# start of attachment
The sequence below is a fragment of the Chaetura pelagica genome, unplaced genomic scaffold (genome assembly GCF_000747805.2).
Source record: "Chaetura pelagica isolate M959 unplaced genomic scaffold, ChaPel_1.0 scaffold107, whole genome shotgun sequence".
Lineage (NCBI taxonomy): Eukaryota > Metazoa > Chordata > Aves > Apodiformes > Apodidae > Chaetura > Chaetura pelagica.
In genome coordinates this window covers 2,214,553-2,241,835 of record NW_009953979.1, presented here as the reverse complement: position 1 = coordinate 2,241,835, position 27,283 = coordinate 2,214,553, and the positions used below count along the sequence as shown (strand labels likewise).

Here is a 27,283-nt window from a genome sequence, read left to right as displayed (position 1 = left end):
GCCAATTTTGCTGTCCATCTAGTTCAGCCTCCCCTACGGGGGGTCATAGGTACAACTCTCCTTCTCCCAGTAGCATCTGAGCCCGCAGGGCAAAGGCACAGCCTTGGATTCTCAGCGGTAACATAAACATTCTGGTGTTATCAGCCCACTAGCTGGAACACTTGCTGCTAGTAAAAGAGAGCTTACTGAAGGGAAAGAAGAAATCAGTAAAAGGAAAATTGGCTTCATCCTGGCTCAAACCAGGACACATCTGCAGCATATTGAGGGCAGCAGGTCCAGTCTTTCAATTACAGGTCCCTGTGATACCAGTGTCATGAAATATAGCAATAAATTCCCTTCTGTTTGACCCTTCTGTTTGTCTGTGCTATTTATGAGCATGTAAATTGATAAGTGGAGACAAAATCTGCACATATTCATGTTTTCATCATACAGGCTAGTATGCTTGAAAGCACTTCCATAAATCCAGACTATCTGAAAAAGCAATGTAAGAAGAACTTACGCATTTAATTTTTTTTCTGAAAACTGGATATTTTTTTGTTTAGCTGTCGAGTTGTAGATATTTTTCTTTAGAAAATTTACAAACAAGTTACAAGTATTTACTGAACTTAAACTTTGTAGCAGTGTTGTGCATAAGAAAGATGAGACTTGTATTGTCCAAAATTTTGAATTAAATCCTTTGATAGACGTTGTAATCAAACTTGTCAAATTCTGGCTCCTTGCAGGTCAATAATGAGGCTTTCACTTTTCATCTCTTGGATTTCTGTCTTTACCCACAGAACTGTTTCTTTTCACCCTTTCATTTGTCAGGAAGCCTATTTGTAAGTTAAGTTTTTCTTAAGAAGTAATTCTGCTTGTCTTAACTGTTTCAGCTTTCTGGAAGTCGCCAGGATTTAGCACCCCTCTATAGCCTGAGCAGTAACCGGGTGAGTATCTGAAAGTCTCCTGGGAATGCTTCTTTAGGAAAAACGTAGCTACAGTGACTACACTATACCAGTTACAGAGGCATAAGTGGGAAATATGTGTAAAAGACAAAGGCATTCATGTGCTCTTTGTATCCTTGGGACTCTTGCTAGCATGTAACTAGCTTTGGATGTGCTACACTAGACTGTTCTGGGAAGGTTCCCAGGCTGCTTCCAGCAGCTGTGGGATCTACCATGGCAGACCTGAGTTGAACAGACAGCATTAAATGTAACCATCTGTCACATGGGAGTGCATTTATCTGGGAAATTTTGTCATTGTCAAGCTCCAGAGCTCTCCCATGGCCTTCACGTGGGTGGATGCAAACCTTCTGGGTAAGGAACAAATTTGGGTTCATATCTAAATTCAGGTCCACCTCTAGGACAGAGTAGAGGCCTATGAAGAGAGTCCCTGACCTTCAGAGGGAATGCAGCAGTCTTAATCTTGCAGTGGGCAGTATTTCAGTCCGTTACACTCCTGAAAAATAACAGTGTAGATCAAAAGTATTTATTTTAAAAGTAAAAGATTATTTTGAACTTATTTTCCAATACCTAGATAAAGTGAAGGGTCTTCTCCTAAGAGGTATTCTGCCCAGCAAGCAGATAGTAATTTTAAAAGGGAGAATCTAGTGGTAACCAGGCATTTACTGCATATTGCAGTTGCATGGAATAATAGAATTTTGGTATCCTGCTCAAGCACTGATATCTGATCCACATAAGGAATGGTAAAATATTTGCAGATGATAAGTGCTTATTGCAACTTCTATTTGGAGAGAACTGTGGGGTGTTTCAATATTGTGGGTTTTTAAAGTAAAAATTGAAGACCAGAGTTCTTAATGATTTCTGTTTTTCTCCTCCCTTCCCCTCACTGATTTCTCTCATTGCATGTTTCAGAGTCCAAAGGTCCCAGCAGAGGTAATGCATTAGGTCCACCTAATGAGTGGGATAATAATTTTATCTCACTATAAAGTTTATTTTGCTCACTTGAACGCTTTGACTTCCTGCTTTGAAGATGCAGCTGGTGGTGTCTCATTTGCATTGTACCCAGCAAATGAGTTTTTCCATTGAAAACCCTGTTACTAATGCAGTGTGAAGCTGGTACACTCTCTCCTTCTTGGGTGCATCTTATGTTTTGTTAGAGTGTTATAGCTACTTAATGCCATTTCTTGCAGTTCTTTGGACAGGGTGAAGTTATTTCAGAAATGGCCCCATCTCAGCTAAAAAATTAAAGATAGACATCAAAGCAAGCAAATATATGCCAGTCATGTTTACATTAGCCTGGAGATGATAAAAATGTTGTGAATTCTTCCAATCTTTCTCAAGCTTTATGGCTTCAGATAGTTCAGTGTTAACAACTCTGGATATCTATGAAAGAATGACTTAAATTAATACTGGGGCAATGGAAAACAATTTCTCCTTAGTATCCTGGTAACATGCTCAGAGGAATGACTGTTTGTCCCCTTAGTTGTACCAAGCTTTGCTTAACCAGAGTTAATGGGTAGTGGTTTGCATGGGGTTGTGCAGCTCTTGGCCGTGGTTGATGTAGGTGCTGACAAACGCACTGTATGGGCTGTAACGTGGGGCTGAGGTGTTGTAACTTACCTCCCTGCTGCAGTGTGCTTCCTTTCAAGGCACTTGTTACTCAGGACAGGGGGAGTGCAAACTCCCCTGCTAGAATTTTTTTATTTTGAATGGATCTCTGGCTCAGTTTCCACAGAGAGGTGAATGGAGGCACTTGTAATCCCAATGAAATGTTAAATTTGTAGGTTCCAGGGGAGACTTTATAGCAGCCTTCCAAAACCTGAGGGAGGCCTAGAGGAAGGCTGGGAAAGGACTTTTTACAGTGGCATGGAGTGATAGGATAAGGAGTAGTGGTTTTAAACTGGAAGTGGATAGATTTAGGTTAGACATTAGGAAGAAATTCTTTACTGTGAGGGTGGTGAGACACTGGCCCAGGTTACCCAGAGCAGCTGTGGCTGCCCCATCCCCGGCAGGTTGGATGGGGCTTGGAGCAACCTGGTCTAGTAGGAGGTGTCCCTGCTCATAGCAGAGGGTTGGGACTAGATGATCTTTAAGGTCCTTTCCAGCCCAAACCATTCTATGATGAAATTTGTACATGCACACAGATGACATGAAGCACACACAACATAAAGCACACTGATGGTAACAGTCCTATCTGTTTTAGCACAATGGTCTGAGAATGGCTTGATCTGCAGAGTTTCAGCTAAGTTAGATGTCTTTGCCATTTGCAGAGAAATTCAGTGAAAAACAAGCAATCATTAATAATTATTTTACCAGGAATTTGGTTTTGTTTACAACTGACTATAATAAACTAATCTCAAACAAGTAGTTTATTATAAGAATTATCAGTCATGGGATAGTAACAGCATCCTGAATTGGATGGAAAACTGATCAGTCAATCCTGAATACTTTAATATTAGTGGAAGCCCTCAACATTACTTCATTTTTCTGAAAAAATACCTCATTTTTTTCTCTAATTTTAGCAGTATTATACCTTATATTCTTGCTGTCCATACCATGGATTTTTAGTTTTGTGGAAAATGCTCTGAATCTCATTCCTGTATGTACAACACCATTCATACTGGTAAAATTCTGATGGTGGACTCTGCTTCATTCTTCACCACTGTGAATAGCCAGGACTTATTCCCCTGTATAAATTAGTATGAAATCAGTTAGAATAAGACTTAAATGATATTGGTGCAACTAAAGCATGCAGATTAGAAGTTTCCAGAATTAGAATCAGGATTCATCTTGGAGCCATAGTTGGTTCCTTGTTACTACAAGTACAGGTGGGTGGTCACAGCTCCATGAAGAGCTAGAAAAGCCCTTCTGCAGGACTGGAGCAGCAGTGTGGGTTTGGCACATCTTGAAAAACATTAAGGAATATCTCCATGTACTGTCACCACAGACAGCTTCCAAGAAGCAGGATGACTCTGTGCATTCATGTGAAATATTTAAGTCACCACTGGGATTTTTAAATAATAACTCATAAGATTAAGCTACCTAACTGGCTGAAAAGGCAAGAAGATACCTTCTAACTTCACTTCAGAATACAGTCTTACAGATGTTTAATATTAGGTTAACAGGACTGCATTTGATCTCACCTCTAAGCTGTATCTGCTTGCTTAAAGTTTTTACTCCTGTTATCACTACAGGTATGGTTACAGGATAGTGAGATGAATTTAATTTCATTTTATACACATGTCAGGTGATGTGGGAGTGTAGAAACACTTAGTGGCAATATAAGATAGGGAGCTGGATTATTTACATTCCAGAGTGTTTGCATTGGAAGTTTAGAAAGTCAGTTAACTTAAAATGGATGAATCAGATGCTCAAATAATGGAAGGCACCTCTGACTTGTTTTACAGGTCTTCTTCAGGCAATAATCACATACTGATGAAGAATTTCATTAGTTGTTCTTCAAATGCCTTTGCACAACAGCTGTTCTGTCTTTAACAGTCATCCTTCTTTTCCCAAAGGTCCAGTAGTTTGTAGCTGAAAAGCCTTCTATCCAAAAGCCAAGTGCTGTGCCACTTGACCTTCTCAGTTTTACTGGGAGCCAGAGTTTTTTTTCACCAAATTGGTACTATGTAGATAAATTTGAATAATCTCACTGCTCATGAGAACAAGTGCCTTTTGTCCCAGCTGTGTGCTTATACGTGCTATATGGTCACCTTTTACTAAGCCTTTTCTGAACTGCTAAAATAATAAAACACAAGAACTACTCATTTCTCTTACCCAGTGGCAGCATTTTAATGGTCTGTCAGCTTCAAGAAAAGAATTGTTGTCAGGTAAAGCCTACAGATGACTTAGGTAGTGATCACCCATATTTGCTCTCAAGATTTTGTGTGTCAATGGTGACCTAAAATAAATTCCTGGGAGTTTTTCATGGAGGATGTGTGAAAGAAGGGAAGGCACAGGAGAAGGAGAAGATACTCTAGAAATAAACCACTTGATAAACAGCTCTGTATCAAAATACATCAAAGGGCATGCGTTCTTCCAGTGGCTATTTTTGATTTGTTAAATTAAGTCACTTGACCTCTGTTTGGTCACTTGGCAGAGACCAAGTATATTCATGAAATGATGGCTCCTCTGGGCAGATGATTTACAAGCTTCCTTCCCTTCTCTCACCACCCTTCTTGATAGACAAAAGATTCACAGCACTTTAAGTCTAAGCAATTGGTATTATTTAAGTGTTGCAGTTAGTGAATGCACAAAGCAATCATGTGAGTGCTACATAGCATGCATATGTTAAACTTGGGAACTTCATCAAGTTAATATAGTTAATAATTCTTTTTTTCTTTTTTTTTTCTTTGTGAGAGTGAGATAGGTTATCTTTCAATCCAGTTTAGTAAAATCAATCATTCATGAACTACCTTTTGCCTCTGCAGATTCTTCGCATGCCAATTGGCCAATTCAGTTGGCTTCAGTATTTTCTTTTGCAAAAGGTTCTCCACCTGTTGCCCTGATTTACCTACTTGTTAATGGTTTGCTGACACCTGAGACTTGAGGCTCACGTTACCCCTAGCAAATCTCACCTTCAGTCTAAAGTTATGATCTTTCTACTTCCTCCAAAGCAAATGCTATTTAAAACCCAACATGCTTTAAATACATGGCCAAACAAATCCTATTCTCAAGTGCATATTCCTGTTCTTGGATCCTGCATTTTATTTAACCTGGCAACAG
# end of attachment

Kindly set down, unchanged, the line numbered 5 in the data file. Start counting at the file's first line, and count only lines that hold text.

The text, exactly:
Here is a 27,283-nt window from a genome sequence, read left to right as displayed (position 1 = left end):